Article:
By: Samantha Hulkower
I met with a Rabbi recently, not to talk about marriage davka, specifically, but just to smooze and get some advice on life. Being single, the conversation inevitably lead its way towards dating (for the record, he brought it up). We were talking about the fact that I'm 31, and I told him I thought that at my stage in life, dating isn't as pashut, simple, as it could perhaps be when you are 22. The Rav stopped, looked at me seriously, and with a thick Brooklyn accent said, "The only two things you need for a successful marriage are kindness and chemistry."
I was slightly taken aback (actually, I could feel myself making a 'Say What?!' face). Can finding the right person really be that simple? The more I thought about it, the more it made sense - kindness means that the person wants to be nice and do right by you and chemistry means - well I don't have to explain why that is important.
I decided to take to the streets (aka pose a question on facebook) and ask my married friends what they thought was the only thing(s) you needed in order to marry their spouse. I never would have expected these responses from these people - it goes to show that when you give people a chance you can be pleasantly surprised, which we know happens often here in I srael.
One of the first people I asked, someone you would probably not think of as religious at first glance, said the key for knowing her husband was for keeps was that they had shared religious values. Shared values in general are key, all the more so when it comes to something as important as G-d. Since we were standing in a group while talking, someone else in the circle chimed in, "My mom gave me the best advice when I was dating my now husband! She said to me, 'If you had to be stuck on a deserted island with someone for the rest of your life, could it be with him?' We had so much fun together, when she posed it like that, I knew he was the one."
A recently married friend boiled it down to the fact that, "Everything he did for me came without any expectation or selfishness on his part. When you find someone who just wants to make you smile...keep them." I realized these sentiments were echoing what the Rav had been saying to me - when someone is kind you can make anything work.
Building on these ideas was this response from a male acquaintance, "Love is a choice. Pick someone you like, are compatible with, have similar goals, etc. Don't wait for fireworks, and don't be hung up on whether the person is your 'beshert.'" Another friend who had been dating for many years offered similarly unromantic advice, "Start with the head, and the heart will follow. I was never a girl who believed in marriage as a business proposition, but I was so very wrong. It absolutely is, and we need to value what we think before falling for what we feel. We'd never enter into any other contract just based on our emotions, and marriage should be no different. As soon as I started to approach marriage as a business proposition I got engaged! And what's more, I fell deeply in love." This kind of left-brain thinking is not at all what Hollywood has conditioned us to expect when it comes to love. But here are two otherwise very different people (religiously, culturally, gender) expressing the same idea, which definitely shows its merit.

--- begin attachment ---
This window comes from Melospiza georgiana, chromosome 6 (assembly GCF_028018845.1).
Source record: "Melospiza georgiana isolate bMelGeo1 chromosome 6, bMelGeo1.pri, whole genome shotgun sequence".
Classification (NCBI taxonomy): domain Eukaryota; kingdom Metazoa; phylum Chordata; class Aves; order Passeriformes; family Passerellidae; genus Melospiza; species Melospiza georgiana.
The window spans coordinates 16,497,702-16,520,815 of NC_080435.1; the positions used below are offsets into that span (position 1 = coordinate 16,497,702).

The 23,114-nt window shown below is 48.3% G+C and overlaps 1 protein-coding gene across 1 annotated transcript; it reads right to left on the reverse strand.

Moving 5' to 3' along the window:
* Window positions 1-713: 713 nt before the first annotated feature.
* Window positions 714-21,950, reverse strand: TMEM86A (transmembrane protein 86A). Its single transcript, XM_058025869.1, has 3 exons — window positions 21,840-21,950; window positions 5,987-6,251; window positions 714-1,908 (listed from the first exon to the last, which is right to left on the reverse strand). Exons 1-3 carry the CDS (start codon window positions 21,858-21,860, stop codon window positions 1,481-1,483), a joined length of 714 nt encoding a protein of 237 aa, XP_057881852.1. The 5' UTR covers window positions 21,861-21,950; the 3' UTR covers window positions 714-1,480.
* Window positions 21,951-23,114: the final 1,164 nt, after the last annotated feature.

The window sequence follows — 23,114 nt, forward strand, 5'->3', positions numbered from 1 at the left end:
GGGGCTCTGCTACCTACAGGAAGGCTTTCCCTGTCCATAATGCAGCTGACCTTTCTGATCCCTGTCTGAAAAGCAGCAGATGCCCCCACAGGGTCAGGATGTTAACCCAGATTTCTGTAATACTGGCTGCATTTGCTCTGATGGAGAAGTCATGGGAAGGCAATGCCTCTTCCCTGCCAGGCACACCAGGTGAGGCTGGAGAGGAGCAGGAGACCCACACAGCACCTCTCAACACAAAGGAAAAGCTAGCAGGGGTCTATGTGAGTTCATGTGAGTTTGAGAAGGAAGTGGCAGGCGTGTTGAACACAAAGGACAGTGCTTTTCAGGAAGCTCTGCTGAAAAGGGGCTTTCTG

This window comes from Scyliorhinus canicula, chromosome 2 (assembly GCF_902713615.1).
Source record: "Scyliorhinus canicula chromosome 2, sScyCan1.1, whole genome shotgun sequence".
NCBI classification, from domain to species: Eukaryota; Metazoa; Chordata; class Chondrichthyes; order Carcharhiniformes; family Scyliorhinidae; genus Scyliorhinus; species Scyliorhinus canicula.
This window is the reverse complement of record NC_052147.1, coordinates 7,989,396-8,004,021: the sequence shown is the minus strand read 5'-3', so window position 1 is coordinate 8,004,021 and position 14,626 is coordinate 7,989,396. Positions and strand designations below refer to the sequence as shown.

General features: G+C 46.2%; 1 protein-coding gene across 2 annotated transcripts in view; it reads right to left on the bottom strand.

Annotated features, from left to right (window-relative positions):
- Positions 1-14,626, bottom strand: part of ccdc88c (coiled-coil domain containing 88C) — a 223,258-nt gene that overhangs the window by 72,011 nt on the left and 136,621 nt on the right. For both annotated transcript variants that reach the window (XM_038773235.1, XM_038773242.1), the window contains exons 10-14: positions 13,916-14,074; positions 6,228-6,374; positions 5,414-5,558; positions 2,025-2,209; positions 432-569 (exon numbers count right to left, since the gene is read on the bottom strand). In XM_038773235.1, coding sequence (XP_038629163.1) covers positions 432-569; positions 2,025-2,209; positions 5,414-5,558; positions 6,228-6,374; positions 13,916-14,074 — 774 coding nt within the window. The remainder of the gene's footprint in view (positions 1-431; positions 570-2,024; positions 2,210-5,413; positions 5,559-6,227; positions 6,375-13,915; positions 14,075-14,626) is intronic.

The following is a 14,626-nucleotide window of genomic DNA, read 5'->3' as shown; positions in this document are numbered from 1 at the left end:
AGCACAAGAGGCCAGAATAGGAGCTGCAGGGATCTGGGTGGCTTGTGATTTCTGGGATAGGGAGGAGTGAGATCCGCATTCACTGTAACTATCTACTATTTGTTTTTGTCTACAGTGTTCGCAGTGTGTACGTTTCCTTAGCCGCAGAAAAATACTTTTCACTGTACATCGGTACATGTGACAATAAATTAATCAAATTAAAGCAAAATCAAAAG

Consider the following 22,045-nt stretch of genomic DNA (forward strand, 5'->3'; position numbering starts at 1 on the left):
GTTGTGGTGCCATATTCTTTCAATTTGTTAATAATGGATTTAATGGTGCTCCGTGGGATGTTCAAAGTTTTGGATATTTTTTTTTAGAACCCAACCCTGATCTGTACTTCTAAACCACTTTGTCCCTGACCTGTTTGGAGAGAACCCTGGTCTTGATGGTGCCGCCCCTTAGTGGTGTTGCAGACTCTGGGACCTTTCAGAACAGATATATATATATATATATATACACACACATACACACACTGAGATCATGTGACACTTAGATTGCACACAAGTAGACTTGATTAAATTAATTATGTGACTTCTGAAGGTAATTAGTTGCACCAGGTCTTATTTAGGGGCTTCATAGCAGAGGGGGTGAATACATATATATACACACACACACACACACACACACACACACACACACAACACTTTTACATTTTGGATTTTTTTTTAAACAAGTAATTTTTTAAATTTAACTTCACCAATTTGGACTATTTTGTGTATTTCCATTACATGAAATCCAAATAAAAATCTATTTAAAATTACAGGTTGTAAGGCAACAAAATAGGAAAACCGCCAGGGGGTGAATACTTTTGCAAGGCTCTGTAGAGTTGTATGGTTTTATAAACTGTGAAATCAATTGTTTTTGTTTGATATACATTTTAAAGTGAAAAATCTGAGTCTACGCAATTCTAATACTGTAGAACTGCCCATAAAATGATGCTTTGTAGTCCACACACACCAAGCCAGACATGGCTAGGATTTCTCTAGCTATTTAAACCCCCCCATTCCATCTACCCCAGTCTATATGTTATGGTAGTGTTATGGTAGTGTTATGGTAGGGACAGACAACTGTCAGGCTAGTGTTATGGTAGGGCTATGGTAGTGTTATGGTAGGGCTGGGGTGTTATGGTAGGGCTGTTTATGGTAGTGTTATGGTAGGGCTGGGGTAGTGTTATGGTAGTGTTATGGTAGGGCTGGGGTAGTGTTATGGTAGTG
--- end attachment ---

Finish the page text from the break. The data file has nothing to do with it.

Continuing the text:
One of my dear friends shared her story with me, which is a great example of always being ready, because you never know when or how you'll meet your spouse. It's all-too common to hear a friend or coworker (or yourself) say: I'll start dating when I lose 10 lbs, or when I find a better job, or when I this or that. Jackie* told me, "Ever since I started keeping Shabbat, I had wished and hoped that I would meet my husband on Shabbat because it was the time and space when I was the best version of myself. I would always dress up, and just be happy because as I told all my friends at the time, it was my 'date-night' with G-d. I ended up meeting my husband on Shabbat, just as I had always wanted. The way I see it, every Shabbat I was already on a date, its just at a certain point my husband started joining me for it." Cue the 'awwwws'.
And lastly, a reminder to be open-minded. After not finding what she wanted, Sarah* asked G-d to send her her husband, whomever he may be. That's how she wound up moving from Manhattan to Jerusalem and married to her Israeli husband. None of it was what she had envisioned when she first started dating, but she told me that once she adjusted her expectations, it all fell into place.
So there you have it - a variety of ways to prime yourself for the chuppah: be practical, be perceptive, and be ready because you never know when you might meet a nice guy or gal that you have some chemistry with....
*All names have been changed.
Samantha Hulkower is an Olah Chadasha, living in Jerusalem. She enjoys trying to speak Hebrew, finding the humor in every situation (especially dating), and is looking forward to the day she can successfully argue b'Ivrit. You can also view her blog on environmental issues in Israel here and her blog about life in Israel here.